Use this URL to cite or link to this record in EThOS: https://ethos.bl.uk/OrderDetails.do?uin=uk.bl.ethos.790841
Title: Endoplasmic reticulum structure and function in LRRK2-mediated Parkinson's disease
Author: Nixon-Abell, J. J.
ISNI:       0000 0004 8499 665X
Awarding Body: UCL (University College London)
Current Institution: University College London (University of London)
Date of Award: 2017
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Abstract:
The endoplasmic reticulum (ER) is a continuous, membranous network extending from the nuclear envelope to the outer periphery of cells, playing crucial roles in numerous cellular functions. The intricate structural arrangement of the ER is governed by a group of ER-shaping proteins, with mutations in associated genes known to influence ER morphology. Aberrant ER function has been well documented in various neurodegenerative disorders, however the detailed characterisation of mechanistic and structural changes that occur under pathogenic conditions remain poorly understood. I employed superresolution (SR) and electron microscopy with complementary biochemical techniques to examine detailed ER morphology and the maintenance of this structure by associated proteins. Mutations in leucine-rich repeat kinase 2 (LRRK2) represent a large genetic contributor to familial Parkinson's disease (PD). I demonstrate herein that the interaction between LRRK2 protein and a family of ER-shaping proteins known as reticulons (RTNs) plays an important role in maintaining ER shape. In the brains of LRRK2 null mice, I found architectural abnormalities in the ER and an elevation in ER stress markers. I propose a loss of LRRK2-RTN interaction as a probable mediator of this ER phenotype. In endeavouring to understand how ER structure is affected in disease states, I made several critical observations that have significant implications for ER biology in healthy cells. With a specific focus on the ER towards the periphery of cells, I used emerging SR techniques to characterize a novel structure now termed an ER matrix. These structures have been misidentified with conventional imaging technologies due to the remarkable complexity of ER structure, and a previously uncharacterized form of rapid ER motion. Taken together, I explored links between ER structure, dynamics and function and their important implications for both basic cell biology and neurodegenerative pathogenesis.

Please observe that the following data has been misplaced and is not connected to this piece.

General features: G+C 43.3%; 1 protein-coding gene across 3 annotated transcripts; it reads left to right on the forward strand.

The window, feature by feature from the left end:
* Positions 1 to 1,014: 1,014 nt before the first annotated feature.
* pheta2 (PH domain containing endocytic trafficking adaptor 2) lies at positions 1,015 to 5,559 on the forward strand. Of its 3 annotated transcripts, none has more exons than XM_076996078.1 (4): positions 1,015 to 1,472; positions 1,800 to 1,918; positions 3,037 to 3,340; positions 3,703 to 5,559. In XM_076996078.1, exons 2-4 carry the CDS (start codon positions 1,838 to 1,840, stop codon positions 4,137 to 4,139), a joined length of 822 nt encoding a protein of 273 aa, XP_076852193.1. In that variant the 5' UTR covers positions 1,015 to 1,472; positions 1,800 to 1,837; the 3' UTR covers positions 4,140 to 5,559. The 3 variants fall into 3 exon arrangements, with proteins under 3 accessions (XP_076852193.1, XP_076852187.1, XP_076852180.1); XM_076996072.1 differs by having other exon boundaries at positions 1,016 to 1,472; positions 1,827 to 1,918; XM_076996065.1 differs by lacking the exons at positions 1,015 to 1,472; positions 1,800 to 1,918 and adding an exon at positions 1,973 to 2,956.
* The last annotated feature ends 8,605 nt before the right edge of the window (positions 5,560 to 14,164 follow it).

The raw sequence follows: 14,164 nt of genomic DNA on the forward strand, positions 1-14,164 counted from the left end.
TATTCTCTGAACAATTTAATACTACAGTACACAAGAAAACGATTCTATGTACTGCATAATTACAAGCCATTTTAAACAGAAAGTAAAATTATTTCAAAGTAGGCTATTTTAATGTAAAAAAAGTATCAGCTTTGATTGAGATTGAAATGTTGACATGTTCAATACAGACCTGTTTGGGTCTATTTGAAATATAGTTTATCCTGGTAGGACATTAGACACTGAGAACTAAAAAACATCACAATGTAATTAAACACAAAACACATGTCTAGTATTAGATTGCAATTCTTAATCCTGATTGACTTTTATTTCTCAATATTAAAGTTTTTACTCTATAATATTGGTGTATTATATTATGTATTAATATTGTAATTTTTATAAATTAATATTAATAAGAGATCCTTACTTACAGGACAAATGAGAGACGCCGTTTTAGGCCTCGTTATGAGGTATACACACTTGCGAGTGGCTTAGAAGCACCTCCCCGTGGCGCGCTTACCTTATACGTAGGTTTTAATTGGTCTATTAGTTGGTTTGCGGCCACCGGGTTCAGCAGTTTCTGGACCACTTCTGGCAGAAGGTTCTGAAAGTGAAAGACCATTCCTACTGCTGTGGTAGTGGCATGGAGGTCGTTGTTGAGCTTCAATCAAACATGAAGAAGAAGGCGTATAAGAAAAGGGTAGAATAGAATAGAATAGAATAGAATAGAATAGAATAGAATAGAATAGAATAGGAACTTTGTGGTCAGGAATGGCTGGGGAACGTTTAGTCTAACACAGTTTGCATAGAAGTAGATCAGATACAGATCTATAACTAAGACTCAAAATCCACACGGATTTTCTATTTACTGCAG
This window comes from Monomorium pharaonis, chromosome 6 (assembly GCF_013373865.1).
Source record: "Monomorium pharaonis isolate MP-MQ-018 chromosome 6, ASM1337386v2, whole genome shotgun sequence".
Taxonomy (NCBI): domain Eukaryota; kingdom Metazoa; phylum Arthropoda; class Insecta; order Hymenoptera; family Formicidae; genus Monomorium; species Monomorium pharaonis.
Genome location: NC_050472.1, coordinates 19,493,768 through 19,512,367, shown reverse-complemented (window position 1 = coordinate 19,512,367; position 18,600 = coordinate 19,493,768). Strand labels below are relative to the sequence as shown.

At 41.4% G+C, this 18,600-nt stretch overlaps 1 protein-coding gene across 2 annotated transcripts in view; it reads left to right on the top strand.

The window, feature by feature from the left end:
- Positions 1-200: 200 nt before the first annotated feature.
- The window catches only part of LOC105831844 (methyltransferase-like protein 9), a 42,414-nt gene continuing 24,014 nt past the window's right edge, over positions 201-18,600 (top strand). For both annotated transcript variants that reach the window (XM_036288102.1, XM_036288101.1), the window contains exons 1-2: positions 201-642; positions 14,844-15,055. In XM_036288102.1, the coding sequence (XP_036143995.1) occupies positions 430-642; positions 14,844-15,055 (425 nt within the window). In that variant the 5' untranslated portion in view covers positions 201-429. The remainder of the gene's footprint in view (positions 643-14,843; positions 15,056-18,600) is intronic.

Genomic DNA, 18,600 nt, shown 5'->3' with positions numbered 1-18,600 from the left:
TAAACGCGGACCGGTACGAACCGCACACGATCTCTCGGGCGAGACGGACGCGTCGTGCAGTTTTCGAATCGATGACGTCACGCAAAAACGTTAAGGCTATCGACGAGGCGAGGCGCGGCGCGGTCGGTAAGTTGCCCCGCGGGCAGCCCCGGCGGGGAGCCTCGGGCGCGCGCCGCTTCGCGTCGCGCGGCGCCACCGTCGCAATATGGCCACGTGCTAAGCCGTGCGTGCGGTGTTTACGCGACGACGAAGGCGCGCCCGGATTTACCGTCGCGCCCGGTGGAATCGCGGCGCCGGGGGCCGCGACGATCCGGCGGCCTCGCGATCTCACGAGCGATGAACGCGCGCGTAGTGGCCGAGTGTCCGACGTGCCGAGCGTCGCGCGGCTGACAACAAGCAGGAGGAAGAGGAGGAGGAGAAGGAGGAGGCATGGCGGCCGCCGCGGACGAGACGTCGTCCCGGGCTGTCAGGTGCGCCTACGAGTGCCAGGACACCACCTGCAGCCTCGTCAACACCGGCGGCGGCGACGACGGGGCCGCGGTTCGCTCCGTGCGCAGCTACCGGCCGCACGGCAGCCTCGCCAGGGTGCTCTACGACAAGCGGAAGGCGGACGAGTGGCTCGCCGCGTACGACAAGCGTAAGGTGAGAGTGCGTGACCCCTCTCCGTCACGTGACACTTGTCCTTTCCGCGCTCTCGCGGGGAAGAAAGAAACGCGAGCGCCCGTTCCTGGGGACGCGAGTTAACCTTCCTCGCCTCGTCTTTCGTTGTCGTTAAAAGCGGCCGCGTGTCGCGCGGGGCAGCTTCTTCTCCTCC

Supervisor: Not available Sponsor: Not available
Qualification Name: Thesis (Ph.D.) Qualification Level: Doctoral
EThOS ID: uk.bl.ethos.790841  DOI: Not available
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